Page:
SHERMAN OAKS, Calif. Wearable computers need a nanosize operating system. That's the philosophy of MIT spin-off InfoCharms Inc., which will describe Nanux, its forthcoming wearable-computer OS, later this month at the Everywhere Internet show in San Francisco.
"There are a whole set of problems that are unique to wearable computers but that must be faced by an operating system," said Alex Lightman, chief executive officer at InfoCharms, which is readying a brooch-style Internet-ready communicator based on the slimmed-down Linux-like OS for release next year. "We hope that Nanux will become the Linux of wearable computers."
Nanux will make use of the Wireless Application Protocol (WAP). The company has already shown prototypes of designs using "open standards" for inexpensive development.
InfoCharms' debut product, which does not yet support Nanux, is a wearable Smart Badge for conference attendees. The unit can communicate with other Smart Badges to exchange electronic business cards, for example, or to reveal social affinities, such as shared hobbies, between badge wearers in a secret code only the wearer can understand.
"We allow you to program your own code for what your badge does when it perceives an affinity between you and another badge wearer, so that you don't become embarrassed at others' seeing your evaluations of them," said Lightman.
Behind closed doors
InfoCharms will suggest to conference attendees that badge wearers program their secret codes themselves, in the privacy of their hotel rooms. Demographic and other pertinent information about each badge wearer such as hobbies will already have been downloaded into each Smart Badge at registration.
The 1-ounce, 2.5-inch-diameter badge packs four two-tone red/green LEDs, infrared receivers and transmitters, a watch battery, and four binary buttons for programming secret codes. A 4-bit microcontroller uses 16 kbytes of semiconductor memory for all software and for the information the badge gathers from other badges.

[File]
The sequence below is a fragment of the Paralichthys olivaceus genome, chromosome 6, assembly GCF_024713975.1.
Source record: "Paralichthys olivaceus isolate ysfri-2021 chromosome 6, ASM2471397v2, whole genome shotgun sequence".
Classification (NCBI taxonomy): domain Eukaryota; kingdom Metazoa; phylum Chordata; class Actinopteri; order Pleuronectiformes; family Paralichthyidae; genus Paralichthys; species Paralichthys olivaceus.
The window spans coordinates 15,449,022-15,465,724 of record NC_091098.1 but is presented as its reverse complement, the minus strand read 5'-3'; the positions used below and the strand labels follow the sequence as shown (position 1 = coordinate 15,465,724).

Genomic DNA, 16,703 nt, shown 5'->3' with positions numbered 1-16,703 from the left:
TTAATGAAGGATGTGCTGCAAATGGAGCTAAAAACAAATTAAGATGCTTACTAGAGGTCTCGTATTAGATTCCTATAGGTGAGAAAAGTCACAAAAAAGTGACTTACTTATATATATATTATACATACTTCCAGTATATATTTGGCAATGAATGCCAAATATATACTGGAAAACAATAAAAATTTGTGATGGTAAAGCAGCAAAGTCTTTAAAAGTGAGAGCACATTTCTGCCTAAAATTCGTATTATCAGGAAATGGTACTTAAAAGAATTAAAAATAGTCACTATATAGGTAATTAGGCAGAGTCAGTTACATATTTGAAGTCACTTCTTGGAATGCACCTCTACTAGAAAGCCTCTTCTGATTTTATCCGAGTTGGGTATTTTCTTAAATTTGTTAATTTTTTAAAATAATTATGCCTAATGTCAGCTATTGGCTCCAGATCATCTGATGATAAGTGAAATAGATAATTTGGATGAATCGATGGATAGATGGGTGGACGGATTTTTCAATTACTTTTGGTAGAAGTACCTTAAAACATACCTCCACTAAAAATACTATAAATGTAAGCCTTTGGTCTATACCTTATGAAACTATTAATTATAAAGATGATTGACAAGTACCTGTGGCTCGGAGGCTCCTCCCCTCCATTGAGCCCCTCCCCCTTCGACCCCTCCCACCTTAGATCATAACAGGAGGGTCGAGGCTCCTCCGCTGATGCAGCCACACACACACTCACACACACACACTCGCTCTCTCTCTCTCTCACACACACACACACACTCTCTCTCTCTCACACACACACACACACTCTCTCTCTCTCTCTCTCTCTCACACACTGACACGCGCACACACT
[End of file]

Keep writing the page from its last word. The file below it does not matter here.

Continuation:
When a badge's memory becomes full or when the wearer is ready to leave the conference, a show-floor kiosk allows the user to dump the badge's accumulated electronic business cards and related affinities onto printers or removable disks to take home to a PC or personal digital assistant.
In the future, InfoCharms hopes to migrate to a more powerful microprocessor that will enable the badge to run the Nanux operating system. The next-generation badge will be able to download and filter information from the Internet by virtue of its infrared receivers. A small speaker and GPS module will let the communicator filter out irrelevant information, winnowing descriptions to those that pertain to nearby booths as the wearer walks the show floor.
The real target of InfoCharms' Nanux OS, however, is its Charm Communicator a brooch containing an Intel StrongARM processor, semiconductor memory; wireless Internet (IEEE-802.11) connectivity; audio output circuitry; and an expansion bus for adding GPS, remote control, MP3, Internet telephony, keyboard, a 1-Gbyte matchbox-size hard disk and various displays, from flat-panel LCDs to 3-D goggles.
Star Trek style
"We expect people to put on their Charm Communicator in the morning and leave them on all day, maybe plugging or unplugging four or five different modules into and out of it in the course of the day," said Lightman. The Star Trek communicator-style device will be "on" constantly, for instantaneous access to its computer and the Internet as well as to other smart devices located nearby. For instance, instead of hunting for the remote control, the Charm Communicator could direct a nearby VCR to turn on.
"Once a user becomes familiar with our interface, the wearable computer will become the easiest way to control other nearby smart devices, [allowing such activities as] turning on the TV, dialing the telephone, getting navigation directions or even checking up on the kids," said Lightman.
Depending on which modules have been plugged into it, the Charm Communicator could function as Web browser, cell phone, test instrument, address book, interactive dictionary, camcorder, pager, videogame system or desktop PC replacement. Even in its minimal configuration, the communicator could play live Internet radio broadcasts from anywhere in the world while wirelessly roaming. It could also play downloaded MP3 songs when a mass storage device is plugged in. The optional head-mounted display, or a lowly LCD screen, will run such desktop applications as word processors, spreadsheets, calendars and games, hands-free environment, effectively replacing the user's desktop computer.
By mid-2000, Smart Badges are to be in mass production, bringing costs below $10. By 2001, the Charm Communicator will debut, with the first implementation of the Nanux OS for wearable computers.
Hands-free interfaces will include speech control, along with smart context-sensitive interfaces and new sensors (for instance, badges that monitor health). Beyond 2002, InfoCharms hopes its inexpensive infrastructure requirements (under $10) will establish its approach among the billions of people worldwide who are too poor to be connected to the Net via conventional means.